“Fatal Misconception” is to population policy what William Easterly’s “White Man’s Burden: Why the West’s Efforts to Aid the Rest Have Done So Much Ill and So Little Good” (2006) was to foreign aid: a useful, important but ultimately unbalanced corrective to smug self-satisfaction among humanitarians. Connelly scrupulously displays a hundred years of family planners’ dirty laundry, but without adequately emphasizing that we are far better off for their efforts. One could write a withering history of medicine, focusing on doctors’ infecting patients when they weren’t bleeding them, but doctors are pretty handy people to have around today. And so are family planners.
One of the movement’s early sins was a fondness for eugenics, the belief that contraception was perfect for “dull-minded natives,” as one enthusiast put it, or for curbing the share of melanin in the admixture of humanity. Activists sometimes seem to have had antifreeze in their veins. Connelly cites a crusader named William Vogt, author of a best-selling environmental diatribe called “Road to Survival,” who in 1948 described tropical diseases like sleeping sickness as “advantages” because they helped curb population growth and scolded the medical profession for believing it “continues to have a duty to keep alive as many people” — read: brown and black people — “as possible.” Margaret Sanger, who courageously pioneered the cause of birth control, icily promoted contraception “to be used in poverty-stricken slums, jungles and among the most ignorant people.”...
It’s certainly fair of Connelly to dredge up the forced sterilizations, the casual disregard for injuries caused by IUDs, the racism and sexism and all the rest — but we also need to remember that all that is history. The family planning movement has corrected itself, and today it saves the lives of women in poor countries and is central to efforts to reduce poverty worldwide. If we allow that past to tarnish today’s efforts by family planning organizations, women in poor countries will be doubly hurt.
John Kay reviews Rodrik's book;
In surveying this diverse international experience, Rodrik cites with approval Larry Summers's assessment: "The rate at which countries grow is substantially determined by three things: their ability to integrate with the global economy through trade and investment; their capacity to maintain sustainable government finances and social money; their ability to put in place an institutional environment in which contracts can be enforced and property rights can be established." This sounds conventional. But the subtlety of Summers's description, as Rodrik explains, is that what matters is not individual policies as such but the effect of all policies taken together.
There are many paths to development. China and India, South Korea and Botswana have achieved growth not by following a standard template but by developing their own institutions in a specific political and cultural context. There are no examples of sustained growth resulting from autarchic strategies: in this sense, there is no escaping globalisation. But it does not follow that free trade and capital flows are necessary or sufficient for impressive growth rates. Rodrik makes a telling comparison between Haiti, whose policies have followed the prescriptions of the Washington consensus, and Vietnam, which retains a plethora of state controls. Haiti is still one of the world's poorest countries, while Vietnam is growing fast.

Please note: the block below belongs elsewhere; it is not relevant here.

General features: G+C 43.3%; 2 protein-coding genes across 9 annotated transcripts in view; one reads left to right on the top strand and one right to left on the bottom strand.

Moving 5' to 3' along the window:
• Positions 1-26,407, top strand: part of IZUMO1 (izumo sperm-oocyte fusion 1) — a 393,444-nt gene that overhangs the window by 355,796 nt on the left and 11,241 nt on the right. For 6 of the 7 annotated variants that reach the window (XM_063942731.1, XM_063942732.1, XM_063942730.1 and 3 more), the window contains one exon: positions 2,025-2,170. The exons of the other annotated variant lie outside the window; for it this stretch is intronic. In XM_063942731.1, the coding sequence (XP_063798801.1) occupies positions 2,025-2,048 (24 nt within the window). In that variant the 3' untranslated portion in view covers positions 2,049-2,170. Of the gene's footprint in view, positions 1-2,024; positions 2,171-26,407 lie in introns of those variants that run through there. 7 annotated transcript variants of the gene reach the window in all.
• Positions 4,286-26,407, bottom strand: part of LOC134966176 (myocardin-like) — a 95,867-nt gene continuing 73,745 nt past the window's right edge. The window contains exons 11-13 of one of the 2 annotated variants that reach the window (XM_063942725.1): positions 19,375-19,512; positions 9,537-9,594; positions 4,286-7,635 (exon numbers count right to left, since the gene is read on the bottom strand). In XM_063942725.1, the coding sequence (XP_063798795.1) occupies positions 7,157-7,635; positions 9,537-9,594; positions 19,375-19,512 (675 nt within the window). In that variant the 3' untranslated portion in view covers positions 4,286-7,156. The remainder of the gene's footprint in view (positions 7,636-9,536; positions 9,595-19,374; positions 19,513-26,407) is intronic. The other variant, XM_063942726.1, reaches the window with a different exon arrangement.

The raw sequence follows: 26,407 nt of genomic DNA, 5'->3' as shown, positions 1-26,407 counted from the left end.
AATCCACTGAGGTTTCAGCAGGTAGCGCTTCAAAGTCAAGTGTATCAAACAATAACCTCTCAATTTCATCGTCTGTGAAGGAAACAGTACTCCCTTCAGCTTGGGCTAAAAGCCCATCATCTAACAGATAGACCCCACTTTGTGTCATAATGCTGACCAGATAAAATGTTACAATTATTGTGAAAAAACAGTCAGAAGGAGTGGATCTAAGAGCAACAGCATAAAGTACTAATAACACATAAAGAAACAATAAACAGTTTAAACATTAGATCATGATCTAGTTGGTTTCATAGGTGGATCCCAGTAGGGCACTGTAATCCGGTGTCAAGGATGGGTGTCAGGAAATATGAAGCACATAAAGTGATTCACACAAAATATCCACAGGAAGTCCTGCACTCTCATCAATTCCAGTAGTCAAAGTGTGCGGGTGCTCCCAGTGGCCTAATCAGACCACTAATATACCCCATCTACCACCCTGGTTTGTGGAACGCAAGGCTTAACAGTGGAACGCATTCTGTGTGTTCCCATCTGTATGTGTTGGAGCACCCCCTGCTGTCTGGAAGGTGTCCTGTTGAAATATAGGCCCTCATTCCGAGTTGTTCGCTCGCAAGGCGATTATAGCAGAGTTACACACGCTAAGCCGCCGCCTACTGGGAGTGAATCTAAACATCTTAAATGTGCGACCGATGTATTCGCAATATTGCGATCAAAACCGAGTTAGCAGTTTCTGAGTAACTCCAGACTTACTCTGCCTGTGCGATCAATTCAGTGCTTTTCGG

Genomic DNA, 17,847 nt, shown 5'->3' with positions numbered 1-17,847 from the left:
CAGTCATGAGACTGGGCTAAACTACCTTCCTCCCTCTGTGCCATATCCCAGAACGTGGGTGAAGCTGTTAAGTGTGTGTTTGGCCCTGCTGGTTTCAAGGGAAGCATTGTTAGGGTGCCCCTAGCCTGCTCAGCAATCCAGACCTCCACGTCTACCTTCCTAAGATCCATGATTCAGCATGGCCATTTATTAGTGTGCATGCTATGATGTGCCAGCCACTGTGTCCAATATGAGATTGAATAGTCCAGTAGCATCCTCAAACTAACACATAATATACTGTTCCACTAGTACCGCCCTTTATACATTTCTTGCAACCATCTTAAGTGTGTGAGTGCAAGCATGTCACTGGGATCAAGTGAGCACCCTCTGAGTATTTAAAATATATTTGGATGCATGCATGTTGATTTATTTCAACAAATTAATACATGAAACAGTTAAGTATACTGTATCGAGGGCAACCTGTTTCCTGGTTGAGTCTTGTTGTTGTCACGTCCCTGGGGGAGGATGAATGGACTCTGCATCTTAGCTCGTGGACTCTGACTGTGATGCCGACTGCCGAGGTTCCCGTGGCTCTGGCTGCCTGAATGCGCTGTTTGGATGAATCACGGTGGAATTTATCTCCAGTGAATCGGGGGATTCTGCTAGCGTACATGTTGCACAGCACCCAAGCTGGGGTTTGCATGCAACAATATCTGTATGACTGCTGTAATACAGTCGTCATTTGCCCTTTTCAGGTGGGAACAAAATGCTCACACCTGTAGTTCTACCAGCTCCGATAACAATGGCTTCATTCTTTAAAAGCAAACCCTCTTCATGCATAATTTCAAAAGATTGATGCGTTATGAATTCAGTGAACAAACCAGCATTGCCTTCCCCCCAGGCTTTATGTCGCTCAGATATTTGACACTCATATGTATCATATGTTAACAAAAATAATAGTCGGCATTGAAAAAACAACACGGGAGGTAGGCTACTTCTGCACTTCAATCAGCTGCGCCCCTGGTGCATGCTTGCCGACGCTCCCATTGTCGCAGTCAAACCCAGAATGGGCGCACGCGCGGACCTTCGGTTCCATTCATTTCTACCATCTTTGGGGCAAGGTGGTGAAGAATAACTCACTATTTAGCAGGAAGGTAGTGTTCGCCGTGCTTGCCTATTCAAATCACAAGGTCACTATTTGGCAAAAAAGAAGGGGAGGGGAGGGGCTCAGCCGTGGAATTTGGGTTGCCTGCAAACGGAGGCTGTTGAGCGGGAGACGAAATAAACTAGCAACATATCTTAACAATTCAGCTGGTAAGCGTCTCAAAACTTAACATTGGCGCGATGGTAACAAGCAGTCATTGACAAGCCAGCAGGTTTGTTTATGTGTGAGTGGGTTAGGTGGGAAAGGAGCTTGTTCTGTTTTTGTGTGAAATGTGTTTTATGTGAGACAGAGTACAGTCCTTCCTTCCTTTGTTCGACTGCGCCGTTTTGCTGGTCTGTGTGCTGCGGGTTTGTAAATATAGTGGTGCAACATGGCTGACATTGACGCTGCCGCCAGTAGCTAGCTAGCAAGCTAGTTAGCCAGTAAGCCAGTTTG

In Rodrik's view, abilities and capacities are established by local businesses and political entrepreneurs responding to local circumstances. The creation of such capacities is a product of experiment. Here-in perhaps the only part of the book where what Rodrik wants to believe conditions his interpretation of the data-Rodrik argues that democratic institutions best secure this matching of institutions to needs. If the data is not unequivocal on that, it does support his claim that authoritarianism produces a wide range of good and bad outcomes. Democracy is less risky.
Rodrik is sceptical of salvationists with universal solutions. He has little time for the Washington consensus, noting wryly that when South Korea sought IMF help after the Asian crisis of 1997-98, assistance was subject to the usual conditionality: sound money, banking reform, privatisation and so on. But South Korea's development record since the second world war is the most remarkable ever seen: it is at least arguable that the country should be explaining the secrets of development success rather than having them imposed.
Rodrik devotes a lot of space to the failures of liberalisation in Latin America and to the varieties of state involvement in Asia. He does not challenge a central role for trade in promoting development, nor does he support state planning as an alternative to markets. But he does say that integration into global markets should not be equated with free trade, nor markets equated with privatisation and deregulation.
Rodrik has little to say about Africa, and nothing to say about aid. His thesis leaves little role for the breastbeating of moralists who want to hold colonialism, multinationals or unfair trading arrangements responsible for third world poverty. Countries find and create their own destinies. Nor does he have time for the visiting expert with a chequebook and a sense of mission. Rodrik's heroes are not the framers of the millennium development goals, but the people who establish cut-flower nurseries in Colombia, football production lines in Pakistan and bicycle factories in Taiwan. Development, he argues, is a process of self-discovery.
So Rodrik also disputes another conventional prescription-that the most useful thing we can do for poor countries is to reduce our own protectionism. Rodrik illustrates quantitatively how small the impact of a successful completion of the Doha round would be for anyone-in rich countries or poor-and observes that the largest beneficiaries from the dismantling of agricultural protection would be European taxpayers. International trade negotiation is in practice a forum for bargaining between producer interest groups in which neither consumer welfare nor economic growth plays a significant role.